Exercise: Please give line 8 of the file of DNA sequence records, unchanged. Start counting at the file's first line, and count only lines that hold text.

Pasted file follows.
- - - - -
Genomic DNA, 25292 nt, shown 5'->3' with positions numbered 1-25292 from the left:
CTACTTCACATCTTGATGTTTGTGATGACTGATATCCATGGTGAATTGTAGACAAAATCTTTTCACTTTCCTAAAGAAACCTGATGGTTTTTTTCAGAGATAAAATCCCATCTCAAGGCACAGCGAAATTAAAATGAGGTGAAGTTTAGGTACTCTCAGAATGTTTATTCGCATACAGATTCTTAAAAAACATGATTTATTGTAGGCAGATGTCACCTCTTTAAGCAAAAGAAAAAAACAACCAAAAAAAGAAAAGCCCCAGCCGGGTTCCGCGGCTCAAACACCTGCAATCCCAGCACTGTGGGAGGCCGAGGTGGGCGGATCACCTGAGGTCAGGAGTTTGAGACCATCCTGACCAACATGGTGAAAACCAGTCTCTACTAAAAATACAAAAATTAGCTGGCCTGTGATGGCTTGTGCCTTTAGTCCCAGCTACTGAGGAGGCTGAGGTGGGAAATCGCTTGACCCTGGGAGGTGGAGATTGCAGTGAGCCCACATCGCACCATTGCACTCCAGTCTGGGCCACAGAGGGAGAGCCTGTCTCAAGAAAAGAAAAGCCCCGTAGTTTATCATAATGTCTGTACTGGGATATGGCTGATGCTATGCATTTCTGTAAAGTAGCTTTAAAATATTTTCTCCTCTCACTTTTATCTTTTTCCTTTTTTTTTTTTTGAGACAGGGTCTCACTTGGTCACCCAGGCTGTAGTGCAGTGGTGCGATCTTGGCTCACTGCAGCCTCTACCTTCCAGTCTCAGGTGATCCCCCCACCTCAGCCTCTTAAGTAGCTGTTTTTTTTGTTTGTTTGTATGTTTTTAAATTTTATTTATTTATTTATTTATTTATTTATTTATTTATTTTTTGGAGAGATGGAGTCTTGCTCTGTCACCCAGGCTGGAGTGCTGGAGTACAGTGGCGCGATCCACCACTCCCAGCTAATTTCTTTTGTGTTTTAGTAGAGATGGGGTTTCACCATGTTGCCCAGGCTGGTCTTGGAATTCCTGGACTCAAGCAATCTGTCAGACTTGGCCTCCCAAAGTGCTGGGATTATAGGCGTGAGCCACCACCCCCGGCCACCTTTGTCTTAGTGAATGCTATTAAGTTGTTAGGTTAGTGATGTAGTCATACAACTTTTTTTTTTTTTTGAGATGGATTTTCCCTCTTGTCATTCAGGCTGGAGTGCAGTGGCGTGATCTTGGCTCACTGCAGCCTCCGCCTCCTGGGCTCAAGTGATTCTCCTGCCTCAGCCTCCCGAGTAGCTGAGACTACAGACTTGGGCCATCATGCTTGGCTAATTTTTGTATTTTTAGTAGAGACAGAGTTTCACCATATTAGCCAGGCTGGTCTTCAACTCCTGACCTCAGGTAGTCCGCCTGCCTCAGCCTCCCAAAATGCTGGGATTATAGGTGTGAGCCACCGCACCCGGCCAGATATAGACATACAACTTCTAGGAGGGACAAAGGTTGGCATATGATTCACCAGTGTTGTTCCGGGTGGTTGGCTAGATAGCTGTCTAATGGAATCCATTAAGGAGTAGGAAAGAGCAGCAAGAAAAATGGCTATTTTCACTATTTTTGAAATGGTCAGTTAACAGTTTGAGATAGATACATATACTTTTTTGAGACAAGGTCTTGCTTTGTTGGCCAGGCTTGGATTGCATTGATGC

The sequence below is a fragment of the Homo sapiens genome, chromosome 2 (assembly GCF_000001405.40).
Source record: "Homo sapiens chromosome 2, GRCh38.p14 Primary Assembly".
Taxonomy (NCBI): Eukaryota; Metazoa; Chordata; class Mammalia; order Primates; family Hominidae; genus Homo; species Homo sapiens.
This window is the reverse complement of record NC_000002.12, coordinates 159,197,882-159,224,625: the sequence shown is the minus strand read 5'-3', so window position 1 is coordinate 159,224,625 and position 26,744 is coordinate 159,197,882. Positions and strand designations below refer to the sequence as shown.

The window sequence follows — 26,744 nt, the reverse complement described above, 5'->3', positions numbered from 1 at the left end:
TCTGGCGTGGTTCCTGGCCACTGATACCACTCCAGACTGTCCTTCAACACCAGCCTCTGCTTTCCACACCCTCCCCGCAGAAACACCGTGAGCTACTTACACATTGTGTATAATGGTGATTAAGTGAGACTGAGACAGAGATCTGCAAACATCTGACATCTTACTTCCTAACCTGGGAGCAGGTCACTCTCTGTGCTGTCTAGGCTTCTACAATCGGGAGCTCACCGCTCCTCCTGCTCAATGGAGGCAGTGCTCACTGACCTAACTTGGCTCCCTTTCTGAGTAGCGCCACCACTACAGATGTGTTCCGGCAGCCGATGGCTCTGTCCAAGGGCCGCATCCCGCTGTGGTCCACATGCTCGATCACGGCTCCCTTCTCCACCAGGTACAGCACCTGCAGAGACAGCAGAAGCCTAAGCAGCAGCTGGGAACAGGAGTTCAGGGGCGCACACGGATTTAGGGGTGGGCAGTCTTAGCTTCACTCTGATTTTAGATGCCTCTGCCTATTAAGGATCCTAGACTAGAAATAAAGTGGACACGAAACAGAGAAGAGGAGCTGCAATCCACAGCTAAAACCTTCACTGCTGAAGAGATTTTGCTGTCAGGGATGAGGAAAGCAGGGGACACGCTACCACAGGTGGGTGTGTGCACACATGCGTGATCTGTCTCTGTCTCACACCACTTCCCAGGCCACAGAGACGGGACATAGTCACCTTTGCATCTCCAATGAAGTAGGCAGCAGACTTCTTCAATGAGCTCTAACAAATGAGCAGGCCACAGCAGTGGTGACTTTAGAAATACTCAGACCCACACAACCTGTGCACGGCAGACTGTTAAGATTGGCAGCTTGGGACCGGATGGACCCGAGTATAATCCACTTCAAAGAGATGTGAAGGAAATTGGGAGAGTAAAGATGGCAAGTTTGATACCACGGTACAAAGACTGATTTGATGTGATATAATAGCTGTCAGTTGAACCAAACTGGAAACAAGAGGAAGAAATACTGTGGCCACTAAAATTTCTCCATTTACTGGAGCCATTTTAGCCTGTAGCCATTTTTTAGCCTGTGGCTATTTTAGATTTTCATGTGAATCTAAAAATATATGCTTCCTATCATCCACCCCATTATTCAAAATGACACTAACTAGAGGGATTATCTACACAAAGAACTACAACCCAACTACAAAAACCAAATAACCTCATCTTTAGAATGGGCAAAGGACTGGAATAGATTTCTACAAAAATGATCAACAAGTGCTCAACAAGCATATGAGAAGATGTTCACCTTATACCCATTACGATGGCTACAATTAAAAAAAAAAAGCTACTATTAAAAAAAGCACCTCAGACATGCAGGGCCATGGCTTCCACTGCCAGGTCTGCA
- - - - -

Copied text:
TCTGGCGTGGTTCCTGGCCACTGATACCACTCCAGACTGTCCTTCAACACCAGCCTCTGCTTTCCACACCCTCCCCGCAGAAACACCGTGAGCTACTTACACATTGTGTATAATGGTGATTAAGTGAGACTGAGACAGAGATCTGCAAACATCTGACATCTTACTTCCTAACCTGGGAGCAGGTCACTCTCTGTGCTGTCTAGGCTTCTACAATCGGGAGCTCACCGCTCCTCCTGCTCAATGGAGGCAGTGCTCACTGACCTAACTTGGCTCCCTTTCTGAGTAGCGCCACCACTACAGATGTGTTCCGGCAGCCGATGGCTCTGTCCAAGGGCCGCATCCCGCTGTGGTCCACATGCTCGATCACGGCTCCCTTCTCCACCAGGTACAGCACCTGCAGAGACAGCAGAAGCCTAAGCAGCAGCTGGGAACAGGAGTTCAGGGGCGCACACGGATTTAGGGGTGGGCAGTCTTAGCTTCACTCTGATTTTAGATGCCTCTGCCTATTAAGGATCCTAGACTAGAAATAAAGTGGACACGAAACAGAGAAGAGGAGCTGCAATCCACAGCTAAAACCTTCACTGCTGAAGAGATTTTGCTGTCAGGGATGAGGAAAGCAGGGGACACGCTACCACAGGTGGGTGTGTGCACACATGCGTGATCTGTCTCTGTCTCACACCACTTCCCAGGCCACAGAGACGGGACATAGTCACCTTTGCATCTCCAATGAAGTAGGCAGCAGACTTCTTCAATGAGCTCTAACAAATGAGCAGGCCACAGCAGTGGTGACTTTAGAAATACTCAGACCCACACAACCTGTGCACGGCAGACTGTTAAGATTGGCAGCTTGGGACCGGATGGACCCGAGTATAATCCACTTCAAAGAGATGTGAAGGAAATTGGGAGAGTAAAGATGGCAAGTTTGATACCACGGTACAAAGACTGATTTGATGTGATATAATAGCTGTCAGTTGAACCAAACTGGAAACAAGAGGAAGAAATACTGTGGCCACTAAAATTTCTCCATTTACTGGAGCCATTTTAGCCTGTAGCCATTTTTTAGCCTGTGGCTATTTTAGATTTTCATGTGAATCTAAAAATATATGCTTCCTATCATCCACCCCATTATTCAAAATGACACTAACTAGAGGGATTATCTACACAAAGAACTACAACCCAACTACAAAAACCAAATAACCTCATCTTTAGAATGGGCAAAGGACTGGAATAGATTTCTACAAAAATGATCAACAAGTGCTCAACAAGCATATGAGAAGATGTTCACCTTATACCCATTACGATGGCTACAATTAAAAAAAAAAAGCTACTATTAAAAAAAGCACCTCAGACATGCAGGGCCATGGCTTCCACTGCCAGGTCTGCA